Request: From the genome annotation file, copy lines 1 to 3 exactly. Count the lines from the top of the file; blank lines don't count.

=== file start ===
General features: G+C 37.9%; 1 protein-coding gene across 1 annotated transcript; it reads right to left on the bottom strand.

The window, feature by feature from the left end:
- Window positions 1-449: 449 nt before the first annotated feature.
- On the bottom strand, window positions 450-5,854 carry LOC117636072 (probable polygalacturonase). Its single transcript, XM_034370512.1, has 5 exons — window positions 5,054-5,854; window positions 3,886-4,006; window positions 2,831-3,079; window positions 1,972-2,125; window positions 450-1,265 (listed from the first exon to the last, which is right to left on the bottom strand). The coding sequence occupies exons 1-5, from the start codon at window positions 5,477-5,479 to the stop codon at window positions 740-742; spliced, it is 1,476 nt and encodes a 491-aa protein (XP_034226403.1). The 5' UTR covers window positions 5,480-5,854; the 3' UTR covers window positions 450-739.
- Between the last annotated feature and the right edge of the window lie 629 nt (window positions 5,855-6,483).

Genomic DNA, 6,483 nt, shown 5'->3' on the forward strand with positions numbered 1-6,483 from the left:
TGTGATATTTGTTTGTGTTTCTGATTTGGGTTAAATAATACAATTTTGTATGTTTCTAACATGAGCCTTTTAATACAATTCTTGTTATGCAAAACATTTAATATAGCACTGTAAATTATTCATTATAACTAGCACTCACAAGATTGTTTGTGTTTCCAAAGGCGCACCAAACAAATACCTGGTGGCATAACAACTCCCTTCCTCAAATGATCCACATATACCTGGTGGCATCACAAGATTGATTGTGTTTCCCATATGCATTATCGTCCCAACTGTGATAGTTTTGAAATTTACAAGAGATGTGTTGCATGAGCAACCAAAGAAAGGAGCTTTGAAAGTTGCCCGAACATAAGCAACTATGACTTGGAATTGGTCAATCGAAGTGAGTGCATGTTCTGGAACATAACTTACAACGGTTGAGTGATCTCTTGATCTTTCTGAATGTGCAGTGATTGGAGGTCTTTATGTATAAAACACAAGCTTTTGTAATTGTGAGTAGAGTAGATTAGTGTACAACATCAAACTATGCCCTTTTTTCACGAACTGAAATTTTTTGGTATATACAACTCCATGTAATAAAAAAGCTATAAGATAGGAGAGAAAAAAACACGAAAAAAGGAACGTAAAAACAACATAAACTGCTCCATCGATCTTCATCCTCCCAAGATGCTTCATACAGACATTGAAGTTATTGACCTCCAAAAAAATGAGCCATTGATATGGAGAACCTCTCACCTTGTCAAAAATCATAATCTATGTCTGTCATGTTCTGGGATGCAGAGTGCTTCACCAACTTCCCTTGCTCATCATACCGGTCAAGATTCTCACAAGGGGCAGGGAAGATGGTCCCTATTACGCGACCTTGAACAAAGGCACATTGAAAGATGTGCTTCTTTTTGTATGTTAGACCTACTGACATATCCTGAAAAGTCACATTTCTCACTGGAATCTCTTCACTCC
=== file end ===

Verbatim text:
General features: G+C 37.9%; 1 protein-coding gene across 1 annotated transcript; it reads right to left on the bottom strand.

The window, feature by feature from the left end:
- Window positions 1-449: 449 nt before the first annotated feature.